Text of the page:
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May 16, 2006
Mfume Lashes Out At Democrats

Kweisi Mfume has trailed fellow Democratic candidate Benjamin Cardin for the nomination to replace Senator Paul Sarbanes in November's midterm election since both candidates declared for the race, and Mfume now believes that the party has deliberately favored Cardin. The former NAACP gave an angry interview to the Washington Times in which he hinted that the Democrats may wind up sacrificing his support if he loses:

Maryland U.S. Senate candidate Kweisi Mfume said yesterday that Democrats risk losing the senatorial election because "old-line party bosses" are undermining his campaign and alienating black voters.

Mr. Mfume also would not say whether he would endorse Rep. Benjamin L. Cardin, the front-runner for the Democratic Senate nomination, if he should lose to the lawmaker in the September primary. "I can say that there will be people who will feel disaffected [if I am not the nominee]," Mr. Mfume told editors and reporters at The Washington Times. ...

Calling Mr. Steele a "friend," Mr. Mfume said he shares similar goals and ideas with the Republican official as well as Mr. Cardin.

"I agree with both of them, maybe equally but on different things," said Mr. Mfume, a former chairman of the Congressional Black Caucus and former president of the National Association for the Advancement of Colored People.

Mfume has fallen significantly behind Cardin in fundraising and in polling, and so far looks like he will not come close to beating the Congressman for the nomination. The lack of contributions surprises, given Mfume's prominence in the civil-rights movement and the high profile of Lt. Governor Steele's campaign as a black Republican candidate for national office. Analysts expected Mfume to do better and perhaps expected Democrats to favor him as a means of negating Steele's draw among Maryland's African-Americans.

Apparently, Mfume expected that as well, and has become frustrated when it did not materialize. His interview with Miller and Ward show hints that Mfume has become disaffected enough to defy the Democrats if he loses in the primary. He mentions his friendship with Steele, and the curious statement that he agrees equally with Cardin and Steele sounds like a clear warning that an endorsement of Steele has become a possibility. He appears to be building a case for that, or perhaps an excuse for refusing to endorse Cardin.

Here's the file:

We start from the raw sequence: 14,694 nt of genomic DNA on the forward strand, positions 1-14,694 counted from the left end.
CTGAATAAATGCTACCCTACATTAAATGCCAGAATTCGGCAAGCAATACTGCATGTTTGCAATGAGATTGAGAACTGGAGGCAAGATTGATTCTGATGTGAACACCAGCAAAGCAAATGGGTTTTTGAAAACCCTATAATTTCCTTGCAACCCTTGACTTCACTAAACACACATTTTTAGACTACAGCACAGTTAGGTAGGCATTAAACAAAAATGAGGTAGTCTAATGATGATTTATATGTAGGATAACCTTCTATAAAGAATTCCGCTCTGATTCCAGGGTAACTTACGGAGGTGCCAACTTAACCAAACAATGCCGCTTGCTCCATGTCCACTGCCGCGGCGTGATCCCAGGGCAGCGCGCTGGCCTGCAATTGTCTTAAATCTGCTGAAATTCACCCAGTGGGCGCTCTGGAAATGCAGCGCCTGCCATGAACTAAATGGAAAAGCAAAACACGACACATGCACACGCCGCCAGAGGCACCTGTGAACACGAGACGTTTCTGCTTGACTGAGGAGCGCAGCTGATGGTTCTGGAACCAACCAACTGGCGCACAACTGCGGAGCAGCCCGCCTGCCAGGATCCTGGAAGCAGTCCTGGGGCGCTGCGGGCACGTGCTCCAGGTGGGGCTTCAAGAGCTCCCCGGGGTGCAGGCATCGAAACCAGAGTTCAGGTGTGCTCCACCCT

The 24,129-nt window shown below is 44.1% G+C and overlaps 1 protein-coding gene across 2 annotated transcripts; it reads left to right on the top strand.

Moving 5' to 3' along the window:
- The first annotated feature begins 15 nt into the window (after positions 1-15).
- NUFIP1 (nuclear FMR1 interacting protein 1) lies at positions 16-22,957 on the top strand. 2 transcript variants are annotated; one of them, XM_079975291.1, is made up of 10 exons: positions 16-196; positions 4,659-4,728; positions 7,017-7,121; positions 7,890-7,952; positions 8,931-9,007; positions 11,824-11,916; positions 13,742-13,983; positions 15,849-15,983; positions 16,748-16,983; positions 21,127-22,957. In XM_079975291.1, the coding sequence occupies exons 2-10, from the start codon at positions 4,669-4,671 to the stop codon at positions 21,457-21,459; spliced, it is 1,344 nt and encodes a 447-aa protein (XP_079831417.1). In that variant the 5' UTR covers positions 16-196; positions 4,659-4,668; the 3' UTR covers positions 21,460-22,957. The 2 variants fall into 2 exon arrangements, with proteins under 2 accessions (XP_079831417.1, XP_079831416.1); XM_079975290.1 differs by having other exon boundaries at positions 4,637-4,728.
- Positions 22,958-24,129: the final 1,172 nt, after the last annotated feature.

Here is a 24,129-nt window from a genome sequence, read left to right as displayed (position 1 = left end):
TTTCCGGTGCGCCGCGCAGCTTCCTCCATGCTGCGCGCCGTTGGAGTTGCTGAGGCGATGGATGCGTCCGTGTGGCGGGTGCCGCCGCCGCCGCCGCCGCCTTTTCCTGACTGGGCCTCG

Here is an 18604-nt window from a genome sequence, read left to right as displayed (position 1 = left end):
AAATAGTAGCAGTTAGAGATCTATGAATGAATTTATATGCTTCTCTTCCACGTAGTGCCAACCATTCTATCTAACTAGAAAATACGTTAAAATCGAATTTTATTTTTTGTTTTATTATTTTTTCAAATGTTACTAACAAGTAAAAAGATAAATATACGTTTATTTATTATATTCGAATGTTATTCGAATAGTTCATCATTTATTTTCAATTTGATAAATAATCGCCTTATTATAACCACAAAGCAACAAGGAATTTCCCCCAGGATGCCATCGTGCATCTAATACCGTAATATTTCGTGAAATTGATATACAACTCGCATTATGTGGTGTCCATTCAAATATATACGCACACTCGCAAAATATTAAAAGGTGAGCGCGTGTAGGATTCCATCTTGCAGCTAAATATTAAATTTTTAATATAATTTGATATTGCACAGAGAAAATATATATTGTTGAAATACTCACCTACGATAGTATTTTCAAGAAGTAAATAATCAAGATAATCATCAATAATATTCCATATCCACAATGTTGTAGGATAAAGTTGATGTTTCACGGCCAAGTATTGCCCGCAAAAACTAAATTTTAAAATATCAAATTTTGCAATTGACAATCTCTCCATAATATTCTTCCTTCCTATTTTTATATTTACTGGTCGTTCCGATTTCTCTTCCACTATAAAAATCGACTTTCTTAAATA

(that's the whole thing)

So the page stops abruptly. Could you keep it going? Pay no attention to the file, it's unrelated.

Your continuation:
Mfume explicitly chides the state Democratic party for ignoring black candidates, especially after the last gubernatorial election. Robert Ehrlich teamed up with Steele to win the governor's mansion that year after the Democrats failed, in Mfume's "humble" opinion, to engage African-American voters. He points out that Cardin has started to follow this same flawed strategy; Cardin's team acknowledges that they will not have any special message for any component communities of the Democratic Party. The Democrats have not given blacks a reason to support them, according to Mfume's argument, and so they will concede their strongest demographic to the Republicans and Michael Steele.

If Mfume bolts the Democrats in the midterms, the seat which belongs to Paul Sarbanes will be a lock for the GOP. This interview with a well-known conservative newspaper amounts to a shot across the bow from Mfume to the Democrats. In a season when they harbor such ambitions for a Democratic majority in both houses of Congress, conceding Maryland's Senate race will be a disaster. As the highest office in the midterm elections, courting African-American disaffectation will reverberate through all of the Congressional races in Maryland as well, and may accelerate a process of rethinking their monolithic support of Democrats that has already begun.

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Posted by Ed Morrissey at May 16, 2006 5:34 AM

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